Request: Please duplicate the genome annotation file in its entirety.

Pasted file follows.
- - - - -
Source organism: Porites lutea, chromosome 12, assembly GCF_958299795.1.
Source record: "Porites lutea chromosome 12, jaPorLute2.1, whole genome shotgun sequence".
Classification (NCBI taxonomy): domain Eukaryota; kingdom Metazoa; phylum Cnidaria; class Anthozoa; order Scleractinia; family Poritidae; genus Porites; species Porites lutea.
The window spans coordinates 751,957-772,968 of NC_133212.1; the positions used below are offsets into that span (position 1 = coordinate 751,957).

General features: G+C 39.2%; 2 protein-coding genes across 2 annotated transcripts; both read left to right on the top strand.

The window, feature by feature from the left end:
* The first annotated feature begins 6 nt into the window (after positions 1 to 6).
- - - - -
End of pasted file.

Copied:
Source organism: Porites lutea, chromosome 12, assembly GCF_958299795.1.
Source record: "Porites lutea chromosome 12, jaPorLute2.1, whole genome shotgun sequence".
Classification (NCBI taxonomy): domain Eukaryota; kingdom Metazoa; phylum Cnidaria; class Anthozoa; order Scleractinia; family Poritidae; genus Porites; species Porites lutea.
The window spans coordinates 751,957-772,968 of NC_133212.1; the positions used below are offsets into that span (position 1 = coordinate 751,957).

General features: G+C 39.2%; 2 protein-coding genes across 2 annotated transcripts; both read left to right on the top strand.

The window, feature by feature from the left end:
* The first annotated feature begins 6 nt into the window (after positions 1 to 6).